Excel tutorials

The only Excel books you will ever need

  • The only constantly updated Excel 365 titles more…
  • Thoroughly covers Power Pivot and Power Query more…
  • Covers business intelligence and OLAP features more…
  • Simple, easy, understandable, 2-page lessons more…
  • Available as both printed books and e-Books more…
  • Used by schools, colleges and universities  more…
  • Available for 365, 2021, 2019, 2016 and Mac versions more…

Excel chart appears blank – not recognizing values?

This workbook was sent to us by one of our customers:

He tried to create a chart from the values on the workbook, but the chart appeared completely blank.

The reason this happened is that the values in column B are being stored as Text instead of as Numbers.

If Excel charts are unfamiliar to you, you could benefit greatly from our Essential Skills Books and E-books, which explain Excel charts in great depth.

Excel can store numbers as text

When you type a number into a cell, Excel usually recognizes it as a number and internally stores it as one. Excel then knows that it is a number and can use it in charts and other mathematical calculations.

If the cell has been formatted as Text, Excel won’t do this. Instead it will store whatever is entered as a piece of text that can’t be used in calculations. A little green arrow is usually displayed in the corner of the cell in these cases, along with a warning that the number has been stored as text and an offer to convert it into a ‘real’ number.

This error message can be disabled so you are not guaranteed to see it in cases where numbers are stored as text.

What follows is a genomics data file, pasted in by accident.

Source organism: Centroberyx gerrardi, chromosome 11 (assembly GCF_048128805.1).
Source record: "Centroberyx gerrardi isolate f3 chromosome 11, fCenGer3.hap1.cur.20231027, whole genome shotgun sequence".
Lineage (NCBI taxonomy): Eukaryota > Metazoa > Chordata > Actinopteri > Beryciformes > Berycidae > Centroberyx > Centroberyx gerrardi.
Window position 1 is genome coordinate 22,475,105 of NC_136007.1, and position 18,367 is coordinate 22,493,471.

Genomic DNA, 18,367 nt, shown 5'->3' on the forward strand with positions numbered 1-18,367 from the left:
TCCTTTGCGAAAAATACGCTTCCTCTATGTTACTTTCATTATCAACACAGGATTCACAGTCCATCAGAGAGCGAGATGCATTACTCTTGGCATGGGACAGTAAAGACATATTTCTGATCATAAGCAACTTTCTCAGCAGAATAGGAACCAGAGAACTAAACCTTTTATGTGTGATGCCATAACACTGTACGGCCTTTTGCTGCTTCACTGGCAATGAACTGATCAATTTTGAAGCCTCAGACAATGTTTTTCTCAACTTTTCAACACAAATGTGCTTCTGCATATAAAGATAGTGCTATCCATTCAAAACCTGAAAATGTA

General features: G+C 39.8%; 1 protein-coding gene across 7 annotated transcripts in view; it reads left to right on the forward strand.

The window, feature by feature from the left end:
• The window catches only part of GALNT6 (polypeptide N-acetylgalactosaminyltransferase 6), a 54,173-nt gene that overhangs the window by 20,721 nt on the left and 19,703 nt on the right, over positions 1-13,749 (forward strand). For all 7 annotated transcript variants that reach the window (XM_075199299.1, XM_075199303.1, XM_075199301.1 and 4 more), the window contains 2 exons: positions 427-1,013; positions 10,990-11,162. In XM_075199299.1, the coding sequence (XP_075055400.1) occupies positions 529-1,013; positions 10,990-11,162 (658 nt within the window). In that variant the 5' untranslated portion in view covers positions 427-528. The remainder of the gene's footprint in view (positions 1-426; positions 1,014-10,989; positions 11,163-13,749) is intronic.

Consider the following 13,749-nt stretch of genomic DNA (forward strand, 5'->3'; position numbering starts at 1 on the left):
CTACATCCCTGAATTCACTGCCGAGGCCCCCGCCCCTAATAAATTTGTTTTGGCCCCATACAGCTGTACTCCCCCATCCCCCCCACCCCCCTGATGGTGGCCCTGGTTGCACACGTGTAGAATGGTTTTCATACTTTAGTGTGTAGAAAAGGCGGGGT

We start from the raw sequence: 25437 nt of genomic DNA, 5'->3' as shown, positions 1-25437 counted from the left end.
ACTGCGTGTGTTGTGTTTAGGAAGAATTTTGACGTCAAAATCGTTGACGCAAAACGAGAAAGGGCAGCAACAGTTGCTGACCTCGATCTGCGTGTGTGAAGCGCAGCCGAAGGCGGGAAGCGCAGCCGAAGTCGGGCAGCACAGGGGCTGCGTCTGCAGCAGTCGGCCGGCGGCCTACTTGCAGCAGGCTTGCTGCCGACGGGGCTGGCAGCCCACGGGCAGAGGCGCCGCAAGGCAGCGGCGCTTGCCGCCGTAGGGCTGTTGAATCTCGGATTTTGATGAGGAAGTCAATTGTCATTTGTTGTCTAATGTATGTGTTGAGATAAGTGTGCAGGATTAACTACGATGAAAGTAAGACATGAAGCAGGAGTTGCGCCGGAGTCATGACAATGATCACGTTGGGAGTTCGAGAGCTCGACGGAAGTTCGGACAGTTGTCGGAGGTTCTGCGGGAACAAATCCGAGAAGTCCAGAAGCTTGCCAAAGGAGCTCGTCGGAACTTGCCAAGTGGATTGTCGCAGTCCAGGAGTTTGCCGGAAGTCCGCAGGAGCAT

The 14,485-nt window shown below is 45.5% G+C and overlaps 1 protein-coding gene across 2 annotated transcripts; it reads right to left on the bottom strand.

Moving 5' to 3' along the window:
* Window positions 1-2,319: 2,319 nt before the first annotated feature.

Converting numbers stored as text back into numbers

Excel can be stubborn about numbers stored as text. Simply using the drop-down menu on the Ribbon to format the cells as General or Number won’t work – these only affect how the values are treated at the point they are entered. Copying and pasting the cells as values also won’t work.

One solution is to use the VALUE function in another column. The VALUE function’s entire purpose is to convert text into values.

Another solution is to use the Convert to Number drop-down menu shown above. This will work with multiple cells, but will only appear if you have Error Checking enabled. Error Checking and the VALUE function are covered in more depth in our Expert Skills Books and E-books.

Once the numbers have been converted into ‘real’ numbers, you should be able to create a chart from them with no problems.

You can download a sample workbook showing the VALUE function solution in action.

Share this article

Recent Articles

Leave a Reply

Your email address will not be published. Required fields are marked *

Which tutorial do you need?